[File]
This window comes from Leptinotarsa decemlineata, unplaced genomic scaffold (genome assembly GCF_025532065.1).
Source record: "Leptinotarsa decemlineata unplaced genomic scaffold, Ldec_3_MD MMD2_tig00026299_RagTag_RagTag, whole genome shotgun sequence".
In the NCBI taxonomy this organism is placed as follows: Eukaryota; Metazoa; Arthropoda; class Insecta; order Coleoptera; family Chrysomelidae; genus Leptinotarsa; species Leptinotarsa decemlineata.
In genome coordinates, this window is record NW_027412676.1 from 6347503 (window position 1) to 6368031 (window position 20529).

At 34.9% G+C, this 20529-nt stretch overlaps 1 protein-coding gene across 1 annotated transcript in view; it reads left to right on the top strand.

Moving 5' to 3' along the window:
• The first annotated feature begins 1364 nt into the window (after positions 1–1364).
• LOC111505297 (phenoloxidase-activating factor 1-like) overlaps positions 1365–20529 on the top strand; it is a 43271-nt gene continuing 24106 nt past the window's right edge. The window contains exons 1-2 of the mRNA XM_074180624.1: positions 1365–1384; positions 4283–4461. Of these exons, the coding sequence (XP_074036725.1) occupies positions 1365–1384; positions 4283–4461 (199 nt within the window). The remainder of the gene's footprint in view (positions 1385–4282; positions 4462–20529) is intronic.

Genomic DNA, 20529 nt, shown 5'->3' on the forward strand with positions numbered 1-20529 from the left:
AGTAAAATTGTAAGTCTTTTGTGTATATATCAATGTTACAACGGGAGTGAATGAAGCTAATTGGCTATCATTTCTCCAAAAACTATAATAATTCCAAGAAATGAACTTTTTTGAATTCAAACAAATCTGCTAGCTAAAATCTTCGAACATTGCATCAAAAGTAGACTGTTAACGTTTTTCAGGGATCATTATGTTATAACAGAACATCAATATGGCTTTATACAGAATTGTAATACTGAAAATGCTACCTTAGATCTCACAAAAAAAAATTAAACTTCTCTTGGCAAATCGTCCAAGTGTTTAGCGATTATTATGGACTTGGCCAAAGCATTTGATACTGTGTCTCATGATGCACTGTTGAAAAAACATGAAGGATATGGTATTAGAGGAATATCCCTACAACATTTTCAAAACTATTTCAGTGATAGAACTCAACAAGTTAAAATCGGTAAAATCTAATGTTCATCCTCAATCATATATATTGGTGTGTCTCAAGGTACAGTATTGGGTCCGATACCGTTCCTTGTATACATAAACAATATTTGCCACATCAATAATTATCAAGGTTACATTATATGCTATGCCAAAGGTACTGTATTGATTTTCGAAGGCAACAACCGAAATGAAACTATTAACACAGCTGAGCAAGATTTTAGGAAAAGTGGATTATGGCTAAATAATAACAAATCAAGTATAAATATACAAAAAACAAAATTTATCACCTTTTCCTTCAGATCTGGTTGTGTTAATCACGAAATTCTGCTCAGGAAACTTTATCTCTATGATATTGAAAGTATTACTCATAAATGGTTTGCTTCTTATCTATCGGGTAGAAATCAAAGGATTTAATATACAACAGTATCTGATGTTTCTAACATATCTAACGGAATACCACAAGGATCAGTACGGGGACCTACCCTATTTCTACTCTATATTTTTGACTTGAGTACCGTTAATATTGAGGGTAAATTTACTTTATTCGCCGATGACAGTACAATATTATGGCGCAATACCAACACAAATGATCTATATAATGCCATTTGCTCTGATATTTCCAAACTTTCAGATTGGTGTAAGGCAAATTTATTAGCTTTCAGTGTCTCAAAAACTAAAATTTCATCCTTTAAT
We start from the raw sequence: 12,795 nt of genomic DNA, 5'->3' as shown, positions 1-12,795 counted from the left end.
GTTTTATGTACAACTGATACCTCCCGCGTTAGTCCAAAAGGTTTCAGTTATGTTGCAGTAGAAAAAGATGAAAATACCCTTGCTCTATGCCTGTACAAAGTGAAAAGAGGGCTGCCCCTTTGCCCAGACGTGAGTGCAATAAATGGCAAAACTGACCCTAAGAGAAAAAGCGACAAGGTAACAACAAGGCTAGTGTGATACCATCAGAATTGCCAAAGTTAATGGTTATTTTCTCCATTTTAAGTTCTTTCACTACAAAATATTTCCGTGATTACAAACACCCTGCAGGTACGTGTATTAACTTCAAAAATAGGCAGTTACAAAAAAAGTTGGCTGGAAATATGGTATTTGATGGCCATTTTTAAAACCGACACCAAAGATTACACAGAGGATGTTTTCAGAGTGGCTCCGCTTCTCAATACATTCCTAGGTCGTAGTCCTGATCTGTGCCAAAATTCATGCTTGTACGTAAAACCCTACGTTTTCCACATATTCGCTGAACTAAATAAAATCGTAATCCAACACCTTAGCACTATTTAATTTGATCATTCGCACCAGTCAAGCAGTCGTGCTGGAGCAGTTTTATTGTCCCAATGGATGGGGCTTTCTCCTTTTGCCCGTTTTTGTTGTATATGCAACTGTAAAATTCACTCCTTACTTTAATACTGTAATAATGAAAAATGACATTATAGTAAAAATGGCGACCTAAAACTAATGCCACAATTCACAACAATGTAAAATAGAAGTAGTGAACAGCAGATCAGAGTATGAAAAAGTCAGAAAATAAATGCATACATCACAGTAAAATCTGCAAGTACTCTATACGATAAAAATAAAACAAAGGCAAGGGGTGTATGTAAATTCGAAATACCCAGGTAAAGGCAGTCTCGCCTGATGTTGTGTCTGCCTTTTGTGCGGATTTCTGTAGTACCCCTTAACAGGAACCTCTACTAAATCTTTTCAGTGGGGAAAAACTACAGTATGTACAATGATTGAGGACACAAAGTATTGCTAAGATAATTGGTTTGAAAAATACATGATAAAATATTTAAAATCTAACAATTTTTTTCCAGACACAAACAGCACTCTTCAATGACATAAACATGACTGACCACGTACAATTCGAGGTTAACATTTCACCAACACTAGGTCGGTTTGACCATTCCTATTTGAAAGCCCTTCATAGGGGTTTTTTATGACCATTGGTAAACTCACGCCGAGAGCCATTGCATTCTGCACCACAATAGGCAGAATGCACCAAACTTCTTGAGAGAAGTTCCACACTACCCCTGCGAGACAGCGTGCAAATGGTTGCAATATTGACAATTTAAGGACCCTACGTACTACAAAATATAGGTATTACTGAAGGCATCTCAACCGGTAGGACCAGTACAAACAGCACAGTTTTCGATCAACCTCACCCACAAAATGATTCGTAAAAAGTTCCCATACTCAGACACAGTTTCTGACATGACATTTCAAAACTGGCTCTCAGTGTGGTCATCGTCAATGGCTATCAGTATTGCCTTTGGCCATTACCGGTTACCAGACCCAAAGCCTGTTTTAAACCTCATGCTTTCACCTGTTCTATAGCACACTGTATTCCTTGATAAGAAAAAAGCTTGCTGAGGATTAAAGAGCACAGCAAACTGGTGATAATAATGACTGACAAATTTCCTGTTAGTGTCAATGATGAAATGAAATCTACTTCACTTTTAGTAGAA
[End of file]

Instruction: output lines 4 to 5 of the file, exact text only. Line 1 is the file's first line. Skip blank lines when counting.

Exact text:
In genome coordinates, this window is record NW_027412676.1 from 6347503 (window position 1) to 6368031 (window position 20529).

At 34.9% G+C, this 20529-nt stretch overlaps 1 protein-coding gene across 1 annotated transcript in view; it reads left to right on the top strand.